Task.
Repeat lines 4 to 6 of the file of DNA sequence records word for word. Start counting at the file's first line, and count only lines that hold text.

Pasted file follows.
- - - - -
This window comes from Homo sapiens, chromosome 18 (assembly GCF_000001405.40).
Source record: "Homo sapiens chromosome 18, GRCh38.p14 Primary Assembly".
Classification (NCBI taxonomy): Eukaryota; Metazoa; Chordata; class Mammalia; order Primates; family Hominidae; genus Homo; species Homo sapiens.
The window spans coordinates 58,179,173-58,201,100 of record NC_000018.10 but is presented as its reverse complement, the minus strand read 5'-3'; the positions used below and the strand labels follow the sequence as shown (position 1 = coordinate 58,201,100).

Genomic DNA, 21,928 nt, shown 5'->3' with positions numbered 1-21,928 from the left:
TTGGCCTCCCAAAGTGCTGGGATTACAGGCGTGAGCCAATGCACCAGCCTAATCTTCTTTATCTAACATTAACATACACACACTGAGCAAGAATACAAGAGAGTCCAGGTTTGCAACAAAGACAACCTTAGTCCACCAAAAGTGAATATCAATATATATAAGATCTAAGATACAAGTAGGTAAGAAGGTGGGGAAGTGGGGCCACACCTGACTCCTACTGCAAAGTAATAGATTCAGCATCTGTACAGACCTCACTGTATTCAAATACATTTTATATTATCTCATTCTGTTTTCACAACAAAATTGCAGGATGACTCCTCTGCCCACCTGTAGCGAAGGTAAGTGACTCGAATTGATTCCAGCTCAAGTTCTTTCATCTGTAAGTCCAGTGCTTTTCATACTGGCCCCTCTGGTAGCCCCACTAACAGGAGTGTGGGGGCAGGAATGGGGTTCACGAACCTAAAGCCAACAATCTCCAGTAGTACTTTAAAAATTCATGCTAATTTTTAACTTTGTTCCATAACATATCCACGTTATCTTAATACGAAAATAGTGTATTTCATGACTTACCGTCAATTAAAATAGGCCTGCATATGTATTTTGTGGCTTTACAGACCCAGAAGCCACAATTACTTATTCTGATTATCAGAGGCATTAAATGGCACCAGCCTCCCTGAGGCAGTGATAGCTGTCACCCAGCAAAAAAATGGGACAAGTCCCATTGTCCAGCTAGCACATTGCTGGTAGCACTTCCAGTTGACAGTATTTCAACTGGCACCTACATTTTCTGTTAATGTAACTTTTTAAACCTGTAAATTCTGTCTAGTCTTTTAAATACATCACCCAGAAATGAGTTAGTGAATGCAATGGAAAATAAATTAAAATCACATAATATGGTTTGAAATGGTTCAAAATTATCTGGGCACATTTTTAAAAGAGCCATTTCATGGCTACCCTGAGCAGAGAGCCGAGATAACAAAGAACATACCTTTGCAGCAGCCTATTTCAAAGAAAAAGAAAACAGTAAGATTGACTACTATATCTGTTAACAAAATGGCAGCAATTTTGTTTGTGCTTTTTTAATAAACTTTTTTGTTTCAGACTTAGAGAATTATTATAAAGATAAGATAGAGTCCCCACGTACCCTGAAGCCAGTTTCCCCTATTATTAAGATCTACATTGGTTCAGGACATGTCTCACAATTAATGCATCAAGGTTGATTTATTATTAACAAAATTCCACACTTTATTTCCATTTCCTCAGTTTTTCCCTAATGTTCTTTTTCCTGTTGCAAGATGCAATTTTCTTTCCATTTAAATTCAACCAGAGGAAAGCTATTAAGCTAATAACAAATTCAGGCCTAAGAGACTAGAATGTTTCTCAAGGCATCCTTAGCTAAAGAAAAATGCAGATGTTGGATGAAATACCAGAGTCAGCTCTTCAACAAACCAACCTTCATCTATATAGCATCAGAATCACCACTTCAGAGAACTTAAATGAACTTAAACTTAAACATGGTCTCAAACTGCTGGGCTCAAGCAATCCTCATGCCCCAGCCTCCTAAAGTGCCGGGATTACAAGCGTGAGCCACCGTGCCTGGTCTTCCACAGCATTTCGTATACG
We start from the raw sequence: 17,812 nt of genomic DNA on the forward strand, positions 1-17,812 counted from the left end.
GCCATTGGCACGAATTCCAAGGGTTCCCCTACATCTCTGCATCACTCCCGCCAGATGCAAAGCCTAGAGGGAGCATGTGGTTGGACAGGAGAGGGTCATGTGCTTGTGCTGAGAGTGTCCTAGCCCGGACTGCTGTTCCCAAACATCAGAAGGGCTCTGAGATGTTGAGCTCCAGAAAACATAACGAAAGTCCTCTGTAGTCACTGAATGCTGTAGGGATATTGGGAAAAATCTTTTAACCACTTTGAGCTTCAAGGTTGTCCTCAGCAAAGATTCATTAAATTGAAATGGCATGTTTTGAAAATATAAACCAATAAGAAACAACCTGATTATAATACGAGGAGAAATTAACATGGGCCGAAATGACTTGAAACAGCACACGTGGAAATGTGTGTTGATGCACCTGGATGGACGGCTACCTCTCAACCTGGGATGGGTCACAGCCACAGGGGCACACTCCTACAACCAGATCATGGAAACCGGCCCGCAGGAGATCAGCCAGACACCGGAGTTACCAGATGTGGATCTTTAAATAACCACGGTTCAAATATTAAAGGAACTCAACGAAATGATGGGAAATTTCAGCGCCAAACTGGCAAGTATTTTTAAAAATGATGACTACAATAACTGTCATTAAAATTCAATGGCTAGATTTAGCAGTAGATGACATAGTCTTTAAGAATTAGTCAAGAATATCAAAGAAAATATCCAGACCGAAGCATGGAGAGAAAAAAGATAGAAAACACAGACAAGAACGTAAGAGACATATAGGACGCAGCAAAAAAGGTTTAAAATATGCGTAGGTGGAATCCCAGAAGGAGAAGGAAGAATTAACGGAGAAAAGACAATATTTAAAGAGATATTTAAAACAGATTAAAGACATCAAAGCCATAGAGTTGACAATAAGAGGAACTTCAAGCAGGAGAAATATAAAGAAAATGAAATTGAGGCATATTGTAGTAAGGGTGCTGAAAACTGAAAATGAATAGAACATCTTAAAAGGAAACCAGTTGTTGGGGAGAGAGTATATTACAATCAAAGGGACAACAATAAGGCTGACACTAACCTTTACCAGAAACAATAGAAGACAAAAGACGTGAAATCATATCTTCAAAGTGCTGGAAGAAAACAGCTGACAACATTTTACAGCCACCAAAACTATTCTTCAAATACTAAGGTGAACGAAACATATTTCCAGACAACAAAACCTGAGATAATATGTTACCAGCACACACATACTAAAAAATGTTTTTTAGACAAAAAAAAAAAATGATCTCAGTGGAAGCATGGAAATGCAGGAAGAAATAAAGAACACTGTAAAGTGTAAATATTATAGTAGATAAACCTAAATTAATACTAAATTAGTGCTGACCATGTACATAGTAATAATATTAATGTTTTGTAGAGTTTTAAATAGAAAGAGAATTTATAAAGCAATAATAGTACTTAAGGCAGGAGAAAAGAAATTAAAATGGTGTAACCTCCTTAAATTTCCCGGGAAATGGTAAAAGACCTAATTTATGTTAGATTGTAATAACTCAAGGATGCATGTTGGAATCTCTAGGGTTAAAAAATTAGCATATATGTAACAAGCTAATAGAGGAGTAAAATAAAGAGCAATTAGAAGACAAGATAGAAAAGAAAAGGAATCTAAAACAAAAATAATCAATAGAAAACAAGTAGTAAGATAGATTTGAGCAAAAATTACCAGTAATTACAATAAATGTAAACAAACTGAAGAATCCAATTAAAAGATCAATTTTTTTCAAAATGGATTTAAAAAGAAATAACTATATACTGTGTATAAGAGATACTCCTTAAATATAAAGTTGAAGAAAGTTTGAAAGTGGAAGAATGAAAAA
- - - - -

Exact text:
The window spans coordinates 58,179,173-58,201,100 of record NC_000018.10 but is presented as its reverse complement, the minus strand read 5'-3'; the positions used below and the strand labels follow the sequence as shown (position 1 = coordinate 58,201,100).

Genomic DNA, 21,928 nt, shown 5'->3' with positions numbered 1-21,928 from the left:
TTGGCCTCCCAAAGTGCTGGGATTACAGGCGTGAGCCAATGCACCAGCCTAATCTTCTTTATCTAACATTAACATACACACACTGAGCAAGAATACAAGAGAGTCCAGGTTTGCAACAAAGACAACCTTAGTCCACCAAAAGTGAATATCAATATATATAAGATCTAAGATACAAGTAGGTAAGAAGGTGGGGAAGTGGGGCCACACCTGACTCCTACTGCAAAGTAATAGATTCAGCATCTGTACAGACCTCACTGTATTCAAATACATTTTATATTATCTCATTCTGTTTTCACAACAAAATTGCAGGATGACTCCTCTGCCCACCTGTAGCGAAGGTAAGTGACTCGAATTGATTCCAGCTCAAGTTCTTTCATCTGTAAGTCCAGTGCTTTTCATACTGGCCCCTCTGGTAGCCCCACTAACAGGAGTGTGGGGGCAGGAATGGGGTTCACGAACCTAAAGCCAACAATCTCCAGTAGTACTTTAAAAATTCATGCTAATTTTTAACTTTGTTCCATAACATATCCACGTTATCTTAATACGAAAATAGTGTATTTCATGACTTACCGTCAATTAAAATAGGCCTGCATATGTATTTTGTGGCTTTACAGACCCAGAAGCCACAATTACTTATTCTGATTATCAGAGGCATTAAATGGCACCAGCCTCCCTGAGGCAGTGATAGCTGTCACCCAGCAAAAAAATGGGACAAGTCCCATTGTCCAGCTAGCACATTGCTGGTAGCACTTCCAGTTGACAGTATTTCAACTGGCACCTACATTTTCTGTTAATGTAACTTTTTAAACCTGTAAATTCTGTCTAGTCTTTTAAATACATCACCCAGAAATGAGTTAGTGAATGCAATGGAAAATAAATTAAAATCACATAATATGGTTTGAAATGGTTCAAAATTATCTGGGCACATTTTTAAAAGAGCCATTTCATGGCTACCCTGAGCAGAGAGCCGAGATAACAAAGAACATACCTTTGCAGCAGCCTATTTCAAAGAAAAAGAAAACAGTAAGATTGACTACTATATCTGTTAACAAAATGGCAGCAATTTTGTTTGTGCTTTTTTAATAAACTTTTTTGTTTCAGACTTAGAGAATTATTATAAAGATAAGATAGAGTCCCCACGTACCCTGAAGCCAGTTTCCCCTATTATTAAGATCTACATTGGTTCAGGACATGTCTCACAATTAATGCATCAAGGTTGATTTATTATTAACAAAATTCCACACTTTATTTCCATTTCCTCAGTTTTTCCCTAATGTTCTTTTTCCTGTTGCAAGATGCAATTTTCTTTCCATTTAAATTCAACCAGAGGAAAGCTATTAAGCTAATAACAAATTCAGGCCTAAGAGACTAGAATGTTTCTCAAGGCATCCTTAGCTAAAGAAAAATGCAGATGTTGGATGAAATACCAGAGTCAGCTCTTCAACAAACCAACCTTCATCTATATAGCATCAGAATCACCACTTCAGAGAACTTAAATGAACTTAAACTTAAACATGGTCTCAAACTGCTGGGCTCAAGCAATCCTCATGCCCCAGCCTCCTAAAGTGCCGGGATTACAAGCGTGAGCCACCGTGCCTGGTCTTCCACAGCATTTCGTATACG